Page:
Google Bans 'Deceptive' Ads for All Payday Loans

Some lenders say it's unfair to punish entire industry for predatory 'bad actors'
By Jenn Gidman,  Newser Staff
Posted May 11, 2016 4:05 PM CDT
Google Bans 'Deceptive' Ads for All Payday Loans
In this March 23, 2010, file photo, the Google logo is seen at the Google office in Brussels.   (AP Photo/Virginia Mayo, File)

In a move that earned Google a big "huzzah!" from Wired, the company took a big step Wednesday against predatory lending practices. Starting July 13, no more ads will appear on the site for what it calls "deceptive" payday loans, the AP reports—the first time it's instituted a restriction on an entire category of financial products, thanks to pressure from consumer protection, privacy, and civil liberties groups, per the Washington Post. The ban applies to any ads that call for loan repayment within 60 days, explains a blog post by David Graff, Google's director of global product policy. Searches will still spit out names of lenders offering these types of loans—basically short-term cash advances with often exceptionally high interest rates (up to 650% for lump-sum online loans)—which critics say take advantage of recipients who may feel they have no other options. But actual ads in prime page positions will be no more. "Our hope is that fewer people will be exposed to misleading or harmful products," Graff says on the blog.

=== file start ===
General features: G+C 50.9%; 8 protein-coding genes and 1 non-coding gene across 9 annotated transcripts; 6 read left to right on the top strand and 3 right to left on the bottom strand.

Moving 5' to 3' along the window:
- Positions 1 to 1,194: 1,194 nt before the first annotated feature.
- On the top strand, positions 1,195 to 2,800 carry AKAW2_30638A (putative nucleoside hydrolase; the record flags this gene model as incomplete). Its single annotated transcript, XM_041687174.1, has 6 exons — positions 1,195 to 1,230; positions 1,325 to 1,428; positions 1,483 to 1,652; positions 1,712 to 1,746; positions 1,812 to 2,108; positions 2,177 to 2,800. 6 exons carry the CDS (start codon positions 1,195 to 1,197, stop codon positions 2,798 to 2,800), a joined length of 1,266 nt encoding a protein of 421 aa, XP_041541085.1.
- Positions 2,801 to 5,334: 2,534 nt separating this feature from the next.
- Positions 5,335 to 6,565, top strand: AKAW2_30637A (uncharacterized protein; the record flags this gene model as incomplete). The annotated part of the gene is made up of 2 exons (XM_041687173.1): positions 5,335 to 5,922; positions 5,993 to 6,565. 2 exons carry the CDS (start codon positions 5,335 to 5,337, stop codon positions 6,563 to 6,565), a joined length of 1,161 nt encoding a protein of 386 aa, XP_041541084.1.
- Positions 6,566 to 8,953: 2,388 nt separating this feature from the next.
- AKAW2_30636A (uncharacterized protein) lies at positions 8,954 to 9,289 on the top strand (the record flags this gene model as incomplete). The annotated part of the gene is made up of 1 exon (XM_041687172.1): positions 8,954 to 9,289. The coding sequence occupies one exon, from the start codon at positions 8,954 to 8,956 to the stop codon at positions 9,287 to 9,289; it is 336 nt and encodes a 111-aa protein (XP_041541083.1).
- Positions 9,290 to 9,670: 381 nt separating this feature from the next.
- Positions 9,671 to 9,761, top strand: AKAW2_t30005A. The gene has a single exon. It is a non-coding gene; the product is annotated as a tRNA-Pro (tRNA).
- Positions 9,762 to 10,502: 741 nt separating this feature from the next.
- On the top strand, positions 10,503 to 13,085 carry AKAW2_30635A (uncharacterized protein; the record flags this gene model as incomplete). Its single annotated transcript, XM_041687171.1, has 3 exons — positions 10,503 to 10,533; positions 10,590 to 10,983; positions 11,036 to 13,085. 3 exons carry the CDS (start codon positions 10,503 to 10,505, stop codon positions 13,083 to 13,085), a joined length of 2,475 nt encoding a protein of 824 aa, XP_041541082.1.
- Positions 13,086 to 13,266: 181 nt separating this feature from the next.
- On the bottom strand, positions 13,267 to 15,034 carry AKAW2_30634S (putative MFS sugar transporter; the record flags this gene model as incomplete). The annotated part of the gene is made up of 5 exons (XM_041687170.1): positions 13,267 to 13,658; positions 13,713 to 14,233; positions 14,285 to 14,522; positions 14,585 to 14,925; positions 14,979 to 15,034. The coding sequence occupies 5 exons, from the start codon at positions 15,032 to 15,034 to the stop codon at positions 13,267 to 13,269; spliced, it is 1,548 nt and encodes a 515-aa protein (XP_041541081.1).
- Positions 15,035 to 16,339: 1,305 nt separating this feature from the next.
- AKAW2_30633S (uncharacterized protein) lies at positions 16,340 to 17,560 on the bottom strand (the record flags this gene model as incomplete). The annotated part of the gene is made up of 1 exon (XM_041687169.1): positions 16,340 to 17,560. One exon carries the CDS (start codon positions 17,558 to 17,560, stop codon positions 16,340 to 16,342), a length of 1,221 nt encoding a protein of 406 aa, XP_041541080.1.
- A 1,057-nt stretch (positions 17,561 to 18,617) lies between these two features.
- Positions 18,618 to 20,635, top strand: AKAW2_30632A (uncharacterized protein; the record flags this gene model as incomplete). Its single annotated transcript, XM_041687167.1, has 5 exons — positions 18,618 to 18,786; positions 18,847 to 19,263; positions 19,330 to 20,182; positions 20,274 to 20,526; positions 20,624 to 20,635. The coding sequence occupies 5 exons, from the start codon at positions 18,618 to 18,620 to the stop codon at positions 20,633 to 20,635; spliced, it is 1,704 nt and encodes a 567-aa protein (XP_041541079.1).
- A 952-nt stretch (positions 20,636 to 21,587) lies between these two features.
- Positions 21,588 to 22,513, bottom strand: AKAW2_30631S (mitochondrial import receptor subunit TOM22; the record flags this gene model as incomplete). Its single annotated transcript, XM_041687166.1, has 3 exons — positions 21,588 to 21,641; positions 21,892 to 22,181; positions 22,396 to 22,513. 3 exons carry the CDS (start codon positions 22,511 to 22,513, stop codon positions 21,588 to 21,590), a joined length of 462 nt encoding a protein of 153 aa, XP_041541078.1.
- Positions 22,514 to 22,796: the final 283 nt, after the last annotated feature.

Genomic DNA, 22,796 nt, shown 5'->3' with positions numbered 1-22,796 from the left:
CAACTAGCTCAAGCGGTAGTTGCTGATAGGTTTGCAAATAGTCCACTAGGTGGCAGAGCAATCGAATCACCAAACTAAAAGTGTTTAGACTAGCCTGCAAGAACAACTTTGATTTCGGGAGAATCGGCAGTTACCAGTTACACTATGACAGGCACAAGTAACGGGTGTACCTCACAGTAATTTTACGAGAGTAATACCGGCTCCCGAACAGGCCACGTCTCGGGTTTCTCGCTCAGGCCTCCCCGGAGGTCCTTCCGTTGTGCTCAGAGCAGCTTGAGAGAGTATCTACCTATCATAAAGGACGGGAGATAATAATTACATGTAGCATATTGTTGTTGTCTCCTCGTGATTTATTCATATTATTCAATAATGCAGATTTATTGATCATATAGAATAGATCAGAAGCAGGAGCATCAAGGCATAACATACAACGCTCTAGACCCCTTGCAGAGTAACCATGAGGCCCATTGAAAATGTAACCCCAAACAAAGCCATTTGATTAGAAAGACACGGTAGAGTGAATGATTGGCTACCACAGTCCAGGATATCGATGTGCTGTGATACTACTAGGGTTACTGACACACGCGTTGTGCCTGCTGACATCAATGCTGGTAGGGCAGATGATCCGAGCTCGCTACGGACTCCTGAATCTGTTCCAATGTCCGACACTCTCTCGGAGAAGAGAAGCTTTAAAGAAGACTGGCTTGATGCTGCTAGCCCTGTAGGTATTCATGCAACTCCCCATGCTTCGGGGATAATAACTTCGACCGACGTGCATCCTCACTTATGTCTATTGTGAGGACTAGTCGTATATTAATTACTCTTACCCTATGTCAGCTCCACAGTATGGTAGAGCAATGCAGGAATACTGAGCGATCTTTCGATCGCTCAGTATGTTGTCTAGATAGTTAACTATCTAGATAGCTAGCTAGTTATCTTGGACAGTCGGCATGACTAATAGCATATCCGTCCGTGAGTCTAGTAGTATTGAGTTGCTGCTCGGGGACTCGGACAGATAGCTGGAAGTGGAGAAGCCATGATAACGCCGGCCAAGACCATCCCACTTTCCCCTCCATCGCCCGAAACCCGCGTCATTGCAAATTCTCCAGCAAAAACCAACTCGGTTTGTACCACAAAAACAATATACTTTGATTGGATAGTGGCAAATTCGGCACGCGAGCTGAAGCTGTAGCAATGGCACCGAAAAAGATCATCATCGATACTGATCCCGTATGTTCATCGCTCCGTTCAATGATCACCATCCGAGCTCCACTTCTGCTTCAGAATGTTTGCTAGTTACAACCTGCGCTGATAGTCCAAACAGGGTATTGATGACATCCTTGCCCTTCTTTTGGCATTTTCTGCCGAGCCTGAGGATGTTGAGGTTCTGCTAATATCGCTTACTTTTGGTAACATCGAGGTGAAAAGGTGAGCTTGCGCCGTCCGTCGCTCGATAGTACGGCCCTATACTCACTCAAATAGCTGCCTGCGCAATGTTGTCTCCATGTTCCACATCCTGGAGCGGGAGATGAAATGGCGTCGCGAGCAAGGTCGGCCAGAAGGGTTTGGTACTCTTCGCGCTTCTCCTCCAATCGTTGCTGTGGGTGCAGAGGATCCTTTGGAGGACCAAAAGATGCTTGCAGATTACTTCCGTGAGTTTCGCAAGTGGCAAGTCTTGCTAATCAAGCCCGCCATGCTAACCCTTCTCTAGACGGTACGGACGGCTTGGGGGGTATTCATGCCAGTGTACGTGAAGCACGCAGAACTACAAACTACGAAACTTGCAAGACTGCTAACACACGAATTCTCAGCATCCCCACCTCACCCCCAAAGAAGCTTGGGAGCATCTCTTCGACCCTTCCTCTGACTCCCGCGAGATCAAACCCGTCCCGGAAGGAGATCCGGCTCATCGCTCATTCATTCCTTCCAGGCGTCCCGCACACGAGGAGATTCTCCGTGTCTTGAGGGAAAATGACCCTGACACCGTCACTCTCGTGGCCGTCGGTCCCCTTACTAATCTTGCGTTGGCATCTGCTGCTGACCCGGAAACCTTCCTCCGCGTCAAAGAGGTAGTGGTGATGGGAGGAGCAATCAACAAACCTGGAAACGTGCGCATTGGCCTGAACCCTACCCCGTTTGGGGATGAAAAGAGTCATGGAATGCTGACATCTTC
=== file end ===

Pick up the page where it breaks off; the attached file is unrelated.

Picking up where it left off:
The ban will include middleman companies that auction leads to lenders, and in the US, Google also won't accept ads for loans with a 36% or higher annual interest rate. Facebook has a similar policy to Google's, which the Post notes "might have as much impact as any single [government] regulation in restricting access to payday lenders," as they're two of the most popular websites in the world. Some in the payday lending industry are crying foul. "[They're] making a blanket assessment about the ... industry rather than discerning the good actors from the bad actors," reads a statement from trade group Community Financial Services Association of America. But the risks are real: An April report by the independent Consumer Financial Protection Bureau says half of those with an online payday loan racked up an average $185 in fees and penalties when they couldn't pay the money back right away, forcing account closures and sending them into a debt spiral, USA Today reports. (Read one woman's horror story about applying for a payday loan.)

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